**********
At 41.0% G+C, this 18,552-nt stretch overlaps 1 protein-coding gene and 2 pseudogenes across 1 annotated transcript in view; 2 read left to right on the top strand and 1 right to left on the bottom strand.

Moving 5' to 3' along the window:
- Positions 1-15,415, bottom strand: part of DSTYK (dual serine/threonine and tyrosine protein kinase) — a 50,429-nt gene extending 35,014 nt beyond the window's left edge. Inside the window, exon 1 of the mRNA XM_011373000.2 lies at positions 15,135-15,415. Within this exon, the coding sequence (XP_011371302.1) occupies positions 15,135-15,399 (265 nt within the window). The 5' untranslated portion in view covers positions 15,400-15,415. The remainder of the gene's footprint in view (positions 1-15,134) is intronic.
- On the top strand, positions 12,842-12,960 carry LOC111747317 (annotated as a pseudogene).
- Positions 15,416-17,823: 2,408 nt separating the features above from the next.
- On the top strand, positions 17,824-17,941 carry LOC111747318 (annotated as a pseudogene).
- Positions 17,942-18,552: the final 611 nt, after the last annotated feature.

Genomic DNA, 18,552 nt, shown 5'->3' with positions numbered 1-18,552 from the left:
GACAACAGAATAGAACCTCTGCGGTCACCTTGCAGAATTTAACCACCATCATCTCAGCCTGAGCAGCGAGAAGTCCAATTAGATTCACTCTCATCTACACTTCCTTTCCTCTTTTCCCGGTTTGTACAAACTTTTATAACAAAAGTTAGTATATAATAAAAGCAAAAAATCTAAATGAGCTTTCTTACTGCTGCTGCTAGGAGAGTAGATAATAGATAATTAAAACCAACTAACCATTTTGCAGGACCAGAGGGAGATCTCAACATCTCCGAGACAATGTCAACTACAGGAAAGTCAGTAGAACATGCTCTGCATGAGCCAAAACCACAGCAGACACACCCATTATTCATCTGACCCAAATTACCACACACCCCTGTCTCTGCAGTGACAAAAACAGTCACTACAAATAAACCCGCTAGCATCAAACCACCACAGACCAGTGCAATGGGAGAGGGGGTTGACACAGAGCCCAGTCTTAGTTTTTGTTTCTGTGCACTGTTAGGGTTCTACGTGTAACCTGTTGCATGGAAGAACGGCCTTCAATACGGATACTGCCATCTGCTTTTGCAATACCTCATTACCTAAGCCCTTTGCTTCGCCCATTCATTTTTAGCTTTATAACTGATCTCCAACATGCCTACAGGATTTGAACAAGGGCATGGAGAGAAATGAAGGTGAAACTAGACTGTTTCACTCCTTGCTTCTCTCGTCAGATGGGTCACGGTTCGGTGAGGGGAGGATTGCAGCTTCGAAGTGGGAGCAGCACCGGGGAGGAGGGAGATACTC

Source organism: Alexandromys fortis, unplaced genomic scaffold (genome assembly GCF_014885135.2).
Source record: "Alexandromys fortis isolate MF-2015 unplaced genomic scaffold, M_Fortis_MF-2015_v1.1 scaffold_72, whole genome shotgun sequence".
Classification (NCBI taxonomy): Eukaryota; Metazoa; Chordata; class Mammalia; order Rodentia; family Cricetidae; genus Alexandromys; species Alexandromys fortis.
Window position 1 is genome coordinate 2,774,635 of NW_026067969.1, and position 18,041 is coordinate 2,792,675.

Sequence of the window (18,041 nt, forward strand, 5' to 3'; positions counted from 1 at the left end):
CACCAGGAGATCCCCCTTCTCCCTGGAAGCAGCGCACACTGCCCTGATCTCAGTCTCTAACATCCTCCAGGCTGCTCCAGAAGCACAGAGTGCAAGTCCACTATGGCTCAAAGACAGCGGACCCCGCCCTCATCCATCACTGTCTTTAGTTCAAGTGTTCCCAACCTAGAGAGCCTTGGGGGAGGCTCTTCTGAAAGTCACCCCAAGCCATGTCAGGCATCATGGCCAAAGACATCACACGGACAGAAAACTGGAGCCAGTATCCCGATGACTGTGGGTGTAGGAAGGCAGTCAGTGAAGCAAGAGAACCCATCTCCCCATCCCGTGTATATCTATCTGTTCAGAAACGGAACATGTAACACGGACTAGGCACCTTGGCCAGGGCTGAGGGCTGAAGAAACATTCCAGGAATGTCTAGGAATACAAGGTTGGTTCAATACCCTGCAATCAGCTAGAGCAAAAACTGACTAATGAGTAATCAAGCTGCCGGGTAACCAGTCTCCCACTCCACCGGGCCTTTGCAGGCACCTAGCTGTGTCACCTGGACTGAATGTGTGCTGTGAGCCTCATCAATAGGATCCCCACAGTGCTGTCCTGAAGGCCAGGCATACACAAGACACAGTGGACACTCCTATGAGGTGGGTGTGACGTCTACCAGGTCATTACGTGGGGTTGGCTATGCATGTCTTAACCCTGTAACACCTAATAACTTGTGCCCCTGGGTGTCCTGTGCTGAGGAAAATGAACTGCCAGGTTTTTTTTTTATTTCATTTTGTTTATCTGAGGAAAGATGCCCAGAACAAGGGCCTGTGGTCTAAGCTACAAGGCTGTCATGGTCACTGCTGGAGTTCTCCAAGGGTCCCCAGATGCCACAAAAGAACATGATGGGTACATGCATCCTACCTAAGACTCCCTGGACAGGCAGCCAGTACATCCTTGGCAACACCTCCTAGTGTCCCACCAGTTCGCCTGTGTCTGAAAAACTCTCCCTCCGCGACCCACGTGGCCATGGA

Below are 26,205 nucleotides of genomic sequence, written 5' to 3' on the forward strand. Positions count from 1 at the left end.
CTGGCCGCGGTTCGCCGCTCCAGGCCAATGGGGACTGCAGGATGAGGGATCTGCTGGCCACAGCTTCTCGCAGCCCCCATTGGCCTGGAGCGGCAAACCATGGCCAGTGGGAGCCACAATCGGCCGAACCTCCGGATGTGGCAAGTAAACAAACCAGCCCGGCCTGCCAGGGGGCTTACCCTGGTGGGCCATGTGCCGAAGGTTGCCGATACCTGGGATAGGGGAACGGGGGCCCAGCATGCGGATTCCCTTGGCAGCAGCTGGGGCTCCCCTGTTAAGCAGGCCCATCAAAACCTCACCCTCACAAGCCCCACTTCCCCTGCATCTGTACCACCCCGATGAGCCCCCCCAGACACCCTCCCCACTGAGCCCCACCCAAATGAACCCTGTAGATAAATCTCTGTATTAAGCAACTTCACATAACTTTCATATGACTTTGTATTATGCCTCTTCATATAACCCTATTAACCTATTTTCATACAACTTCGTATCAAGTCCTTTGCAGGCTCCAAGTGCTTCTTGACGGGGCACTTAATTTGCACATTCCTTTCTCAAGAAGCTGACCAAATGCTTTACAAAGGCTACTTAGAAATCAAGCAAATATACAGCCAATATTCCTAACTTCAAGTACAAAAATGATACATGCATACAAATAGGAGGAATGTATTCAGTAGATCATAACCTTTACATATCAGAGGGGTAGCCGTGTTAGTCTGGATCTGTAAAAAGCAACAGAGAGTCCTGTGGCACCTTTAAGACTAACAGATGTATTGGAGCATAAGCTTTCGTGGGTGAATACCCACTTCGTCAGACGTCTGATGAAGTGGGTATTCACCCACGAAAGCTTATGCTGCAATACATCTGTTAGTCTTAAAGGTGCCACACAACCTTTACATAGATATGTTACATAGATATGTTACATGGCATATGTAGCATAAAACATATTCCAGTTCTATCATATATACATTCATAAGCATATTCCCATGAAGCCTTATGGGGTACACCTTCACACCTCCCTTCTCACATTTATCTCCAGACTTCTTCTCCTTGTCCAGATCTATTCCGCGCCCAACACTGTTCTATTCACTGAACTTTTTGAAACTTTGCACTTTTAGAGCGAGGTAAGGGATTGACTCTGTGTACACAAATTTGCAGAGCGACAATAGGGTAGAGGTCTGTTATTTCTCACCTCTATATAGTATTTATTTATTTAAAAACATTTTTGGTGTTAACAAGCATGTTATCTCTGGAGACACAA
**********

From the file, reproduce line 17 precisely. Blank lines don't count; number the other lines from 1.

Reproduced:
CTGGCCGCGGTTCGCCGCTCCAGGCCAATGGGGACTGCAGGATGAGGGATCTGCTGGCCACAGCTTCTCGCAGCCCCCATTGGCCTGGAGCGGCAAACCATGGCCAGTGGGAGCCACAATCGGCCGAACCTCCGGATGTGGCAAGTAAACAAACCAGCCCGGCCTGCCAGGGGGCTTACCCTGGTGGGCCATGTGCCGAAGGTTGCCGATACCTGGGATAGGGGAACGGGGGCCCAGCATGCGGATTCCCTTGGCAGCAGCTGGGGCTCCCCTGTTAAGCAGGCCCATCAAAACCTCACCCTCACAAGCCCCACTTCCCCTGCATCTGTACCACCCCGATGAGCCCCCCCAGACACCCTCCCCACTGAGCCCCACCCAAATGAACCCTGTAGATAAATCTCTGTATTAAGCAACTTCACATAACTTTCATATGACTTTGTATTATGCCTCTTCATATAACCCTATTAACCTATTTTCATACAACTTCGTATCAAGTCCTTTGCAGGCTCCAAGTGCTTCTTGACGGGGCACTTAATTTGCACATTCCTTTCTCAAGAAGCTGACCAAATGCTTTACAAAGGCTACTTAGAAATCAAGCAAATATACAGCCAATATTCCTAACTTCAAGTACAAAAATGATACATGCATACAAATAGGAGGAATGTATTCAGTAGATCATAACCTTTACATATCAGAGGGGTAGCCGTGTTAGTCTGGATCTGTAAAAAGCAACAGAGAGTCCTGTGGCACCTTTAAGACTAACAGATGTATTGGAGCATAAGCTTTCGTGGGTGAATACCCACTTCGTCAGACGTCTGATGAAGTGGGTATTCACCCACGAAAGCTTATGCTGCAATACATCTGTTAGTCTTAAAGGTGCCACACAACCTTTACATAGATATGTTACATAGATATGTTACATGGCATATGTAGCATAAAACATATTCCAGTTCTATCATATATACATTCATAAGCATATTCCCATGAAGCCTTATGGGGTACACCTTCACACCTCCCTTCTCACATTTATCTCCAGACTTCTTCTCCTTGTCCAGATCTATTCCGCGCCCAACACTGTTCTATTCACTGAACTTTTTGAAACTTTGCACTTTTAGAGCGAGGTAAGGGATTGACTCTGTGTACACAAATTTGCAGAGCGACAATAGGGTAGAGGTCTGTTATTTCTCACCTCTATATAGTATTTATTTATTTAAAAACATTTTTGGTGTTAACAAGCATGTTATCTCTGGAGACACAA